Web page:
Creating Affirming Spaces for Transgender, Nonbinary, and Gender-Diverse Teens in North Carolina

A few examples of what you can do to provide an affirming space for your queer, transgender, nonbinary, and gender-diverse child:

  • Using and respecting their name and pronouns. Practice when your child is not around, to improve the chances of using their correct name and pronoun when they are in front of you! Practice makes progress.
  • Being welcoming to their LGBTQ friends or partners
  • Talking with them respectfully about their LGBTQ identity.
  • Support their gender expression (i.e., choices relating to hair, clothing, accessory, body sprays, cologne, perfume, body hair, makeup).
  • Educating yourself about LGBTQ people and issues
  • Allowing youth to authentically and openly explore toys, books, clothing choices, hairstyles and being mindful of our own biases and the messages that we, and those around us, may be unintentionally sending our kids. Phrases like, “boys don’t cry,” or “you throw like a girl,” or even telling a child to “go play with the other [insert sex that is the same sex as your child].”

It is okay if this feels new and scary. If you are feeling overwhelmed, anxious, or just have questions and want support, seek help from a gender-affirming therapist in North Carolina. Additionally, check out Be BOLD Psychology and Consulting’s resource page! A full list of resources for transgender, nonbinary, and gender-diverse adolescents, adults, and families can be found on our Trans/Gender-Diverse Resource Page, updated intermittently!

Additional Resources for Transgender, Nonbinary, and Gender-Diverse Teens in North Carolina

We have several amazing resources for transgender, nonbinary and gender-diverse youth in North Carolina. A few to highlight include:

  • Youth Outright – Located in Western North Carolina/Asheville North Carolina – Supporting queer, transgender, nonbinary, and gender-diverse youth  ages 11-20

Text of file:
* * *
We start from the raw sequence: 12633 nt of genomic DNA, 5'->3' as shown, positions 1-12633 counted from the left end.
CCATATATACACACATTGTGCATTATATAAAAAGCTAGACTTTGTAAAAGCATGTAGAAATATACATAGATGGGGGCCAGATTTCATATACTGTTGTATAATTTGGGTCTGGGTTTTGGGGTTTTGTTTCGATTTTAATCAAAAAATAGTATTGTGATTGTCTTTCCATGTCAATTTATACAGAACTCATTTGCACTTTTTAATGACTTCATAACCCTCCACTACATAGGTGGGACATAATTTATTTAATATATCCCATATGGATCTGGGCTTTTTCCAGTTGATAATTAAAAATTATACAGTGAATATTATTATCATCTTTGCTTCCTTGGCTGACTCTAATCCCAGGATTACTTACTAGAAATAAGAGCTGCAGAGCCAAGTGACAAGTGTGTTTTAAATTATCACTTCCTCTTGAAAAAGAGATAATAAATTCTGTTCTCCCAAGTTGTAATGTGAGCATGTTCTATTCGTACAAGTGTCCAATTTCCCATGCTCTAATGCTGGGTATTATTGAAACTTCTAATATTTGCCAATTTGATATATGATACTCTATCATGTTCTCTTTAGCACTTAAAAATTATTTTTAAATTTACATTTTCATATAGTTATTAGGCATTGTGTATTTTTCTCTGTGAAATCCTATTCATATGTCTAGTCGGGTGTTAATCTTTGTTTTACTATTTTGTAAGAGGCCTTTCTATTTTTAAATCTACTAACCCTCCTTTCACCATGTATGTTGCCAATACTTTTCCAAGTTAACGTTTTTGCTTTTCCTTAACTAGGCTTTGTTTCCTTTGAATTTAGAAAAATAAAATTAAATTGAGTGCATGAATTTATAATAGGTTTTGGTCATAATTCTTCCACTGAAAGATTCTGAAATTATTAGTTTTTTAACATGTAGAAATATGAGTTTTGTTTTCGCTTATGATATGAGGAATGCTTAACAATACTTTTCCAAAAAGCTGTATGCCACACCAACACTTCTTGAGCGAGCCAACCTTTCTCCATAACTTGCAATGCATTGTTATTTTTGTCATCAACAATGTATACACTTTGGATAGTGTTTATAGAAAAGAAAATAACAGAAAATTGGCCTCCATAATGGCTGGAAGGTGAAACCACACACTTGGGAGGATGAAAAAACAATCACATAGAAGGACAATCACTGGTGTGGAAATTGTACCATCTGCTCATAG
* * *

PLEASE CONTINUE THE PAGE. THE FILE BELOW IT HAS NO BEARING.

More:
• Time Out Youth – Charlotte, NC . Time Out Youth Center serves queer, transgender, nonbinary, and gender-diverse youth ages 11-20. (currently hosting programs via Q Chat Space Discord)
  • LGBT Center of Raleigh – Groups and resources for queer, transgender, nonbinary, and gender-diverse adolescents, adults, parents, and family members.
  • LGBT Center of Durham – Groups and resources for queer, transgender, nonbinary, and gender-diverse adolescents, adults, parents, and family members.
  • Duke Child and Adolescent Gender Care
  • UNC Pediatric and Adolescent Gender Clinic

Other resources for transgender, nonbinary, and gender-diverse youth include:

Affirming Therapy for Transgender, Nonbinary, and Gender-Diverse Teens in North Carolina

Be BOLD Psychology and Consulting specializes in providing affirming therapy for transgender, non-binary, and gender-diverse clients as well as therapy for the broader queer+ community! Our queer and trans-identified and LGBTQIA+ allied clinicians offer individual therapy, family therapy, couples therapy, relationship therapy, and group therapy services for queer+, transgender, non-binary, and gender-diverse folx.

To start receiving online therapy with a therapist specializing in gender-affirming queer-affirming, inclusive therapy and letter-writing services, follow these steps:

  • Send an email to [email protected] or submit a request for a free 20-minute consultation here!
  • Schedule your first appointment for online LGBTQIA+ affirming therapy
  • Start getting the support your deserve in a safer space, affirming ALL parts of you.

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Dr. Bate leads several therapy groups, which may be accepting clients. As a PSYPACT provider, Dr. Bate can service clients in over 30 states and jurisdictions. Authority to Practice Interjurisdictional Telepsychology (APIT) under the PSYPACT* Commission E. Passport issued 2/11/21 Mobility Number # 6459. Specialty areas: Queer and/or gender diverse folx, couples/relationships, and families. Trauma, PTSD, grief, bereavement, loss. Substance use/substance misuse, addictions. Relationship stressors and communication issues. Student-athlete stress. Court-ordered therapy and sex offender treatment. Mental health evaluations in the context of high-conflict divorce. Criminal and Civil Forensic Assessment. Email: [email protected] to schedule your free consult or request an appointment here. I help people who feel stuck, numb, or who are gripped by grief, loss, and unresolved trauma experience deeper, more fulfilling relationships and life outcomes. I assist people and families working through addiction find a path towards wellness. I work with individuals who may feel lost, scared, or alone to better understand their gender identity, sexual, relational, and romantic orientations. I also help intimate partners and families understand each other and communicate more effectively, including about matters of identity.